George Pell didn’t stop with the nasty comments about non-Christians. He also thinks that people without faith lead meaningless lives. “… without God the universe has no objective purpose or meaning. Nothing beyond the constructs they confect to cover the abyss.”

Hmmm…. I see that exactly the other way round. I look into the abyss, into the wonder of the universe, into the utter inconsequence of the speck of existence that is me within this universe, and the abyss looks back it me. I can stand tall, knowing that I am responsible for me, that the universe really does not care about my existence, that there is no vengeful or beneficent being keeping tabs on my life, and rewarding or punishing me as she sees fit. This has created the greatest sense of freedom I have had, and the greatest sense of responsibility. And this is what gives my life meaning. Not some external story that I tell myself, some construct I confect to shield myself from the horrors of the night, but meaning generated from within, from trying to understand myself, and the society within which I live.

Take your fairy tales, and your nasty epithets, George Pell, and stuff them where the sun don’t shine.

Update: You should also read tigtog’s brilliant post at Hoyden about Town, where she shreds this claim that Pell made.

Cardinal Pell said education was not enough to create a civilised society, that faith was necessary too. He cited the example of 20th century Germany, which he said was the best educated society in the world when Hitler became leader.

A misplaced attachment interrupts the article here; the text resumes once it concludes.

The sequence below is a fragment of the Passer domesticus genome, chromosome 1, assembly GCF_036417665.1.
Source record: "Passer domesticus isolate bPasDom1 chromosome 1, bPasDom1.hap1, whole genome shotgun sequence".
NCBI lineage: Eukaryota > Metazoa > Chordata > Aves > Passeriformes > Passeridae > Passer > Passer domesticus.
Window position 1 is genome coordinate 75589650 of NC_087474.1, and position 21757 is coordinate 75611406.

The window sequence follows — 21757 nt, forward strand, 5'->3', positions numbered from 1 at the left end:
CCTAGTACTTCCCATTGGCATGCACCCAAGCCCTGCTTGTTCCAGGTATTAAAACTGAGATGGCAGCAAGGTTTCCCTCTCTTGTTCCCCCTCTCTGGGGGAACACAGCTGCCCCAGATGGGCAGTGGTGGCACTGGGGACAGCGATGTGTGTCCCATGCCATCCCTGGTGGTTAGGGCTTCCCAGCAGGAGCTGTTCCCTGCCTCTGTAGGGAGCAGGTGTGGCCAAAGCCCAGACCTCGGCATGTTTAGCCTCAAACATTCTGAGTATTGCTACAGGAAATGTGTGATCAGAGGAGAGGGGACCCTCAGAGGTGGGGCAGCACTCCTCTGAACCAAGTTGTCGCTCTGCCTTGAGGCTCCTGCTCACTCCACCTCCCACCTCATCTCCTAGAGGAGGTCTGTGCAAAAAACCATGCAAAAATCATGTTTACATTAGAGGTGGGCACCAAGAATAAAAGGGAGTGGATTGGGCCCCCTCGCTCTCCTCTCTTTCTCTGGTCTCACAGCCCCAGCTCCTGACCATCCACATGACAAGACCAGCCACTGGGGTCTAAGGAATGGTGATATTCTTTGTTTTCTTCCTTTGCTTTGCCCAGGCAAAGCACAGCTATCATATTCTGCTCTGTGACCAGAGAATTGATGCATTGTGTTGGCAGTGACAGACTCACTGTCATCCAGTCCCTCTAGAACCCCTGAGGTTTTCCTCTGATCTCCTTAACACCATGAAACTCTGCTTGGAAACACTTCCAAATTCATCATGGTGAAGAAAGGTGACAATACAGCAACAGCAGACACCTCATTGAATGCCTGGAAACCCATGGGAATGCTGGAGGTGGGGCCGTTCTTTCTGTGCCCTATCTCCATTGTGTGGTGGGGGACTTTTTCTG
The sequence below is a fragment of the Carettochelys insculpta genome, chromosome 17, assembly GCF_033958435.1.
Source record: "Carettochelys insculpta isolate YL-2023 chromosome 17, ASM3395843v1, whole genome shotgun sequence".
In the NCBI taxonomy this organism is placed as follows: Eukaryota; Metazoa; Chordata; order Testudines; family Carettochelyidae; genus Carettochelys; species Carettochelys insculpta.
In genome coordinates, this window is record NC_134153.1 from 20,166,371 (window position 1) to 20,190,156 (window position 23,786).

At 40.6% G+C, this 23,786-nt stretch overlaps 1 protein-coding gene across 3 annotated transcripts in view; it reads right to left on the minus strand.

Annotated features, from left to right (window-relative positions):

On the inconvenience of periods and pregnancy

Cross posted

The New Zealand Herald contacted me yesterday, wanting a comment on this invitation being sent out by Te Papa (the New Zealand national museum).

Te Papa storeroom tours

A behind the scenes tour of Te Papa’s collection stores and collection management systems
Te Papa, 10:30am- 2:30pm, Friday 5th November 2010
Places are limited to 7 people

A chance for Local regional museums to visit various Te Papa store rooms and meet the collection managers of:
– The Taonga Māori collection – Lisa Ward, Moana Parata, Noel Osborne
– Photography and new media – Anita Hogan
– Works on paper – Tony Mackle
– Textiles – Tania Walters

Conditions of the tour:
* No photographs are to be taken of the taonga, however some images can be made available.
* There is to be no kai (food or drink) taken into the collection rooms.
* Wahine who are either hapü (pregnant) or mate wähine (menstruating) are welcome to visit at another time that is convenient for them.
* We start our visits with karakia and invite our manuhiri to participate.

Who is it for?
– This tour is for representatives from small museums, art galleries, heritage organisations, the arts and cultural sector or iwi organisations.

(I’ve edited the layout and fonts and so on, to fit on the screen, and the emphasis is mine.)

The Herald reporter suggested that I might have something to say about the practice of excluding menstruating and pregnant women being sexist and archaic. However, I didn’t. I sent back these three quotes.

It’s fair enough to respect cultural protocols, but maybe Te Papa could say that, instead of their mealy-mouthed request for pregnant and menstruating women to come back at a time that “is convenient for them.” I’m perfectly able to function when I’ve got my period or when I’m pregnant. It’s far more inconvenient to have to make special arrangements to come back at another time.

I don’t understand why a secular institution, funded by public money in a secular state, is imposing religious and cultural values on people. It’s fair enough for people to engage in their own cultural practices where those practices don’t harm others, but the state shouldn’t be imposing those practices on other people.